Pegasus list: India may have snooped on Dalai Lama advisors, Tibetan government-in-exile

29 August 2021
Lobsang Sangay, the former president of the Tibetan government-in-exile speaks to the Dalai Lama during a function in Dharamshala. The phone numbers of Tibetan officials and advisors close to the Dalai Lama appeared on a leaked database of numbers that may have been targets of surveillance using the Pegasus spyware.
Ashwini Bhatia / AP Photo
Lobsang Sangay, the former president of the Tibetan government-in-exile speaks to the Dalai Lama during a function in Dharamshala. The phone numbers of Tibetan officials and advisors close to the Dalai Lama appeared on a leaked database of numbers that may have been targets of surveillance using the Pegasus spyware.
Ashwini Bhatia / AP Photo

In July, the Pegasus Project, an international investigative collaboration of 17 media outlets, revealed that the Pegasus spyware may have been used to target 50,000 phone numbers globally. In India, the list of suspected targets included journalists, rights activists, politicians, and a former election commissioner. But in the hills of Himachal Pradesh, another unlikelier group appeared as a potential target for surveillance: the Tibetan government-in-exile.

The phone numbers of Tibetan officials and advisors close to Tenzin Gyatso, the Tibetan spiritual leader referred to as the fourteenth Dalai Lama, appeared on a leaked database of numbers that may have been targets for surveillance by clients of the NSO group, an Israeli firm behind the Pegasus spyware. The NSO group has stated that it sells Pegasus only to governments. The leaked database was accessed by Forbidden Stories, a Paris-based non-profit media organisation, and the global rights-group Amnesty International. There were at least 1000 Indian numbers on the database. Amnesty International’s Security Lab conducted forensic analysis on a number of the phones on this list, confirming that they showed signs of either attempted or successful Pegasus hacking.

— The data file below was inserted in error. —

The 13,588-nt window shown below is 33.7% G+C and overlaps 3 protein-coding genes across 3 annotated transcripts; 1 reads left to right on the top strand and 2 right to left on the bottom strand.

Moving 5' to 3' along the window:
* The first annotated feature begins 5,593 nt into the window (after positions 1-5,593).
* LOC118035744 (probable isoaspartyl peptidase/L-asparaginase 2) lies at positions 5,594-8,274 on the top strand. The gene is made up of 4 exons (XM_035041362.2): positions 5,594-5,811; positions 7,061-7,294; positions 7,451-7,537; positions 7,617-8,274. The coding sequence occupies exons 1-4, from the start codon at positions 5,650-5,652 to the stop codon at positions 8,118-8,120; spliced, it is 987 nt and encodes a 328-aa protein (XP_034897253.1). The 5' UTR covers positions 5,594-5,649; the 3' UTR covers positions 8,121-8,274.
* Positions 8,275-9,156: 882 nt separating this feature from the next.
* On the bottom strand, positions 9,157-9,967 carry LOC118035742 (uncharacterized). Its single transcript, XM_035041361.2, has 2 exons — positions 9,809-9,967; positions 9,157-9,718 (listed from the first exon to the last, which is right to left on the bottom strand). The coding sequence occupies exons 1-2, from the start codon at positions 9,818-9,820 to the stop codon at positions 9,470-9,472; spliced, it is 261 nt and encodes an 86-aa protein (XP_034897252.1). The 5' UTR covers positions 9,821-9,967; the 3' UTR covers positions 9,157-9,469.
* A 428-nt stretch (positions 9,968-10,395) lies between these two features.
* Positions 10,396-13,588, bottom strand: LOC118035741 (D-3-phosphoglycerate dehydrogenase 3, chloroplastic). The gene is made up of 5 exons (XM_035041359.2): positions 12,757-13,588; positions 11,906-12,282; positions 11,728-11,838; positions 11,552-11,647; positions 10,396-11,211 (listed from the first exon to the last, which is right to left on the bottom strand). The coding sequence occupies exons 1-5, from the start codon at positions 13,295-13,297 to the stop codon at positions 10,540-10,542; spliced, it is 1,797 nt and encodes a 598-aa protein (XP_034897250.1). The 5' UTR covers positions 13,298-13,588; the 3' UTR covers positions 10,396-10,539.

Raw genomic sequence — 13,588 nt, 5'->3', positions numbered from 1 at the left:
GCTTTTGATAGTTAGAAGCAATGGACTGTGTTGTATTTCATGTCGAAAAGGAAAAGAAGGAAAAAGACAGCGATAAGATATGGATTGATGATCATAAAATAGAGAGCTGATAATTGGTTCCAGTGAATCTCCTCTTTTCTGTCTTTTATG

The government of the Tibetan community-in-exile, called the Central Tibetan Administration, is headquartered in the hill station of Dharamshala. It was established shortly after the Dalai Lama fled to India in 1959, escaping a crackdown by the Chinese government. It is structured like a parliamentary democracy, with an executive, legislative, and a judicial branch.

Among those listed as possible surveillance targets were Lobsang Sangay, the former president of the Tibetan government-in-exile, who served from 2011 until 2021, and Lobsang Tenzin, the religious figure commonly referred to as the fifth Samdhong Rinpoche, who preceded Sangay as the political leader of the community-in-exile. Others listed included Tempa Tsering, the Dalai Lama’s envoy in New Delhi, Tenzin Taklha and Chimmey Rigzen, both aides to the Dalai Lama, and Urgyen Trinley Dorji, the seventeenth Karmapa Lama, one of the highest-ranking figures in Tibetan Buddhism. The Dalai Lama himself reportedly does not carry a personal cell phone.

I spoke to Tenzin Lekshay, the media spokesperson for the Central Tibetan Administration. When asked if this changes the Tibetan government’s perception of the Indian government, his response was brief. “No, not at all,” he said. “Other than the media reports, we don’t have any information on that … so we cannot just comment on this issue. And as far as the relationship between India and Tibet, it is strong and is getting stronger.”

Lewis Page is a Luce Scholar at The Caravan.

Keywords: Tibetan Government in Exile Tibet Pegasus Project Pegasus
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